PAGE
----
29. 29. Stored at 25c not refrigerated.
  30. 30. Tightly closed amber colouredbottles.
  31. 31. Should not be used after expiry date.</li></li></ul><li>Factors to be considered in Neuroanaesthesia<br />Impact on intracranial dynamics<br /><ul><li>Indirect vasoconstriction vs direct vasodilatation.
  32. 32. Effect on ICP& surgical condition.
  33. 33. Effect on auto regulation.
  34. 34. CO2reactivity.
  35. 35. Studies that have compared the use of different agents in patients with intra cranial lesions with a certain degree of increased ICT.</li></li></ul><li>Conti…..<br /><ul><li>The possibility of a quick awakening allowing for rapid post operative neurological assessment.</li></ul> Low solubility of agents such as<br />Sevoflurane.<br /><ul><li>Cytoprotective effect.</li></ul> Animal studies only,at this time.<br />
  36. 36. Critical cerebral blood flow(CBF)<br /><ul><li>Relationship between metabolism and CBF.
  37. 37. Volatile anaesthetics act indirectly on CBF by reducing metabolism.
  38. 38. Directly they are vasodilators.
  39. 39. Net effect depends on agent & dosage used.</li></li></ul><li>CBF CONTI….<br /><ul><li>Sevo is the least vasodilating agent followed by Iso and Des.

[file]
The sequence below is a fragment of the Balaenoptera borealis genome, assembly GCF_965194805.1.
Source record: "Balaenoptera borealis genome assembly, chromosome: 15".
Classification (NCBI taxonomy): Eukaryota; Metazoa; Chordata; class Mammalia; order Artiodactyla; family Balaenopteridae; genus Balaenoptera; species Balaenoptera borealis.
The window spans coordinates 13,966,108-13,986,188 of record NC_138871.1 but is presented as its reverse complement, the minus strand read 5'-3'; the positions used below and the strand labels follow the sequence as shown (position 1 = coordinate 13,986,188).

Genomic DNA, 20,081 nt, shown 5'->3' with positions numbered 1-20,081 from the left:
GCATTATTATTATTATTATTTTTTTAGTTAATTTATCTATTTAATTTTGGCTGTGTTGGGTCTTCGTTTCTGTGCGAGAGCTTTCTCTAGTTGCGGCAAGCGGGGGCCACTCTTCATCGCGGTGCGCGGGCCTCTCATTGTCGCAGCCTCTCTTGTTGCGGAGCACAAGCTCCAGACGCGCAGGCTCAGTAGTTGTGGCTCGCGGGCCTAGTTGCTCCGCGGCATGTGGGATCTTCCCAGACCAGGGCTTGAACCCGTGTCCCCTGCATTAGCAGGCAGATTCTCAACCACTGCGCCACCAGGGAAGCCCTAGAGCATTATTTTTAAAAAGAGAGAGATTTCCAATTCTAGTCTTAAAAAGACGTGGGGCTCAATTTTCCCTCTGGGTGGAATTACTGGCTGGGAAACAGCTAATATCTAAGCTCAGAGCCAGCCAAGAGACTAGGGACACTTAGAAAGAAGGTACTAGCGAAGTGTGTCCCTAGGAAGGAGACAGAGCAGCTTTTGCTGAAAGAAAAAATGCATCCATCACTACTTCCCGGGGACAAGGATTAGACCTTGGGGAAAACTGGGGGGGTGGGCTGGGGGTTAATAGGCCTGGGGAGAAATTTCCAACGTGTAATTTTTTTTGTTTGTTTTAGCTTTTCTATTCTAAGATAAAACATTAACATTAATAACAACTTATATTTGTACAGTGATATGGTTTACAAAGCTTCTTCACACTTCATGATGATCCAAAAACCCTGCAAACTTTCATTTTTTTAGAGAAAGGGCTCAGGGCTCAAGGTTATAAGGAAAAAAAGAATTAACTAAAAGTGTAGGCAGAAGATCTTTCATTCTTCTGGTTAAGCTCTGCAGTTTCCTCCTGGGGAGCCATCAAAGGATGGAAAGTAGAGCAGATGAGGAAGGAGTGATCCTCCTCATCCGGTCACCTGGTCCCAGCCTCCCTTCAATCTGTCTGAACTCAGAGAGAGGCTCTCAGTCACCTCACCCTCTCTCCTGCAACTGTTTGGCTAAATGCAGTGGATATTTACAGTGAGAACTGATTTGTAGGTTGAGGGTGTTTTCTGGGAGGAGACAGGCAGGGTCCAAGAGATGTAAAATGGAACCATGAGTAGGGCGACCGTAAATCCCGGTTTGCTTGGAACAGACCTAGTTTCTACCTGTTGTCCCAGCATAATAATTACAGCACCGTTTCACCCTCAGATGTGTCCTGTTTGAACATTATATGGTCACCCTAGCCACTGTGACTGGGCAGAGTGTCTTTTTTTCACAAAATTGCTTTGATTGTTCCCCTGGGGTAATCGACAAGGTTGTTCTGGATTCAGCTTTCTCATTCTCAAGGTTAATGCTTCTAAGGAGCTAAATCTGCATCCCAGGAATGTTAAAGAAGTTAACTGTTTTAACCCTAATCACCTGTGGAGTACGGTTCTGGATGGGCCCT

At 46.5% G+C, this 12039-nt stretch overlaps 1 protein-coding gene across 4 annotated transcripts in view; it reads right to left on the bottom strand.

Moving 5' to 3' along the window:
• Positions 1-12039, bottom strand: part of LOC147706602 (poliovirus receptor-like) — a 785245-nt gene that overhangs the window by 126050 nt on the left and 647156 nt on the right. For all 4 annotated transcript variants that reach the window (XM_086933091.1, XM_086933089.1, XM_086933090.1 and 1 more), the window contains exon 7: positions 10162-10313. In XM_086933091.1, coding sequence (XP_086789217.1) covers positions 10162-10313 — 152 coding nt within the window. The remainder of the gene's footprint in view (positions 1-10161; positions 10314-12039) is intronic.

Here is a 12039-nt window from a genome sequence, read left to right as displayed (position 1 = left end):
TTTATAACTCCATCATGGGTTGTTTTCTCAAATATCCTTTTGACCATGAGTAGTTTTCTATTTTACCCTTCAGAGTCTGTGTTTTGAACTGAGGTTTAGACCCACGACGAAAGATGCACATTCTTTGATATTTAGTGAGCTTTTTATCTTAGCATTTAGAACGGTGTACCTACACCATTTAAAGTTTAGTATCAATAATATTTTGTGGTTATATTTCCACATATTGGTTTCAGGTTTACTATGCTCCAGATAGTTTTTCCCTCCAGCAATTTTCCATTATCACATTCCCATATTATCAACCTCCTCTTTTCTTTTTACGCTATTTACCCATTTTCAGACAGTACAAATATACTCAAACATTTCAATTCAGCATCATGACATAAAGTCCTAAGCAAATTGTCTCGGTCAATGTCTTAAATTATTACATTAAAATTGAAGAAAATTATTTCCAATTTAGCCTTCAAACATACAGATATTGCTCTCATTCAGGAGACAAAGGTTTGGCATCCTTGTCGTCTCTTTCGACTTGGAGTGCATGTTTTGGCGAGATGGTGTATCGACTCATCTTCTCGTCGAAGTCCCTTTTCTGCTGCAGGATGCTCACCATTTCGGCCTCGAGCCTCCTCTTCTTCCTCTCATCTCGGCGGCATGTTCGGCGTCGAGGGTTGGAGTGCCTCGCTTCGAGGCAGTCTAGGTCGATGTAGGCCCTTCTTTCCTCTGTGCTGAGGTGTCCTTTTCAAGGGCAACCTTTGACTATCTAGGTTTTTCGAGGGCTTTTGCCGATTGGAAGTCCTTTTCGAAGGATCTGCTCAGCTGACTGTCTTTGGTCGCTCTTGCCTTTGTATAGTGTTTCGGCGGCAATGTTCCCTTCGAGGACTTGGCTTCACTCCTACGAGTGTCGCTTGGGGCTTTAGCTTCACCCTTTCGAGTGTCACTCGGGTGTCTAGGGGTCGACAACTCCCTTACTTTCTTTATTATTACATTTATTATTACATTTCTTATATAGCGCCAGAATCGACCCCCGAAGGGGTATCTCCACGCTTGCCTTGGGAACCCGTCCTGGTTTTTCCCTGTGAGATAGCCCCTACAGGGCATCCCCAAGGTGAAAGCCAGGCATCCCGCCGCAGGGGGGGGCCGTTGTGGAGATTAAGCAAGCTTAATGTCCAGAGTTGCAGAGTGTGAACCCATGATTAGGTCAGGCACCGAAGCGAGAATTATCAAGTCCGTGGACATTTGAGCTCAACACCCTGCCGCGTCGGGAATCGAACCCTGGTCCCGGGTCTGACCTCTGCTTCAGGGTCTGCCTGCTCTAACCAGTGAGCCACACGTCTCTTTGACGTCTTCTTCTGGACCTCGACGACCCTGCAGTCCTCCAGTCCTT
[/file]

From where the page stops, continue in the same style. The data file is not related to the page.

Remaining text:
40. 40. Sevo has net vasoconsticting effect.
  41. 41. Preserves autoregulationupto 2 MAC. Iso&Desdisruots auto regulation at 1.5&0.5 MAC.</li></li></ul><li>Critical CBF<br /><ul><li>Threshold under which CBF is not sufficient to meet the cerebral metabolic needs is called critical CBF.
  42. 42. Below critical CBF brain becomes ischemic.
  43. 43. On awake patients it is 25ml/100gms/min.
  44. 44. The critical CBF with Iso 10ml/100gms/min, with Sevo 11.5ml& with Halothane 20ml/100gms/min.</li></li></ul><li>Cytoprotection<br /><ul><li>Strong evidence showing cytoprotection in animal experiments by volatile anaesthetics.
  45. 45. Same applies to Propofol but more benificial if given in reperfusion period.
  46. 46. Volatile anaesthetics shown to have preconditioning in rodents.
  47. 47. They allow ischemic tolerance of brain tissue.
  48. 48. Preconditioning is not seen with Propofol.